Published: March 26, 2017

November (the word is the same in Estonian and English) is an Estonian art film that was released in February 2017. Mystical, strange, and beautiful, it may represent a new direction in Estonian filmmaking, an industry that has often been dominated by films about Estonia’s many occupations.

November is based on the novel Rehepapp by contemporary Estonian author Andrus Kivirähk. The story combines Estonian pagan mythology with Christian themes: werewolves, kratts (little creatures known for stealing), and souls. The main character is Liina, a girl who lives in a small Estonian village and is in love with Hans, a local boy. She’s willing to give up her life for this love. The village is otherwise a depressing place where most people are just trying to survive the winter by any means necessary, including selling their souls to kratts, who guard them and exchange help their masters by stealing for them. According to the film’s official website, “The pragmatic farmers are faced with a question: is the life that they’ve won through so much toil worth anything, if it lacks a soul?”

The film was chosen to compete in the prestigious Tribeca Film Festival in New York in 2017, in the International Narrative Competition category. This will be its international premiere.

The film was produced in Estonia by Homeless Bob Production, an excellently named studio that has been producing artistic films in Estonia since 2006. It was a joint production with the Polish studio Opus Film, an international studio best known for winning a 2015 Academy Award for its film Ida.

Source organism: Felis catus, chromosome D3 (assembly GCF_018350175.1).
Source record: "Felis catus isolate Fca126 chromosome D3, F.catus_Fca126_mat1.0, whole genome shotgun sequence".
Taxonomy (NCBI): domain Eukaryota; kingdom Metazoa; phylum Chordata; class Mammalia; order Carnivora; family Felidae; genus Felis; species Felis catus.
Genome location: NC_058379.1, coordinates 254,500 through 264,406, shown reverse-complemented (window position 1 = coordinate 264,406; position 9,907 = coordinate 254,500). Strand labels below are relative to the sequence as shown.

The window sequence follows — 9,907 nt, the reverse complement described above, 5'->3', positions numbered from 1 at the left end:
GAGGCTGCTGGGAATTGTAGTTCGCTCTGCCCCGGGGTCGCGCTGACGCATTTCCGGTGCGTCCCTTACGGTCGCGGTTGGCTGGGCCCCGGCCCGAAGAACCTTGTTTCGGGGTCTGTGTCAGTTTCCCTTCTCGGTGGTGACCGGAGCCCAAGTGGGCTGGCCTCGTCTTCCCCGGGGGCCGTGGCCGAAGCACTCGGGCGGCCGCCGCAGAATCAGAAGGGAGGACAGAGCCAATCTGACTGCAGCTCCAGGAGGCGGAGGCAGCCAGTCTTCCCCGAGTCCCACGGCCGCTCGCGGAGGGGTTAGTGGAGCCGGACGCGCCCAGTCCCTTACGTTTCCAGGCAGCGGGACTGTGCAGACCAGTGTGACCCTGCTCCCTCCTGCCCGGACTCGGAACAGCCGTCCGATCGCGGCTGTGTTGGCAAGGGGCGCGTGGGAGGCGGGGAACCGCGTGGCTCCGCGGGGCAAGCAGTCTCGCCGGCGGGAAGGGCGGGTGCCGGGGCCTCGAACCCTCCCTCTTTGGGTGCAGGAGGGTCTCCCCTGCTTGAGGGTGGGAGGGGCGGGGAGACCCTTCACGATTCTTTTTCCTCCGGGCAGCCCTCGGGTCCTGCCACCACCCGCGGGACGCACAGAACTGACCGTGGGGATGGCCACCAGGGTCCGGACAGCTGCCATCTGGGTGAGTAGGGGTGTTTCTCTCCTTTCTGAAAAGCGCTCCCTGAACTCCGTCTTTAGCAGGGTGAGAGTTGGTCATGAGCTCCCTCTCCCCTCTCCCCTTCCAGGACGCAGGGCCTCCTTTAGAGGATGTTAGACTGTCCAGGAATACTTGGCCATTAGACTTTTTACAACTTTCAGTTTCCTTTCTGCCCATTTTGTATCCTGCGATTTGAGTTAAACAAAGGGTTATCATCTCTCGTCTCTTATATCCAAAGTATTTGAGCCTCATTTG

Director: Rainer Sarnet
Stars: Rea Lest, Jörgen Liik, Dieter Laser, Katariina Unt, Taavi Eelmaa, Arvo Kukumägi, Heino Kalm, Meelis Rämmeld
Production companies: Homeless Bob Production, Opus Film


The official trailer:



About the author

Julie Hersh

Julie studied Russian as a Second Language in Irkutsk and before that, Bishkek, with SRAS's Home and Abroad Scholarship program, with the goal of someday having some sort of Russia/Eurasia-related career. She recently got her master’s degree from the University of Glasgow and the University of Tartu, where she studied women’s dissent in Soviet Russia. She also has a bachelor’s degree in literature from Yale. Some of her favorite Russian authors are Sorokin, Shishkin, Il’f and Petrov, and Akhmatova. In her spare time Julie cautiously practices martial arts, reads feminist websites, and taste-tests instant coffee for her blog.

Program attended: Home and Abroad Scholar

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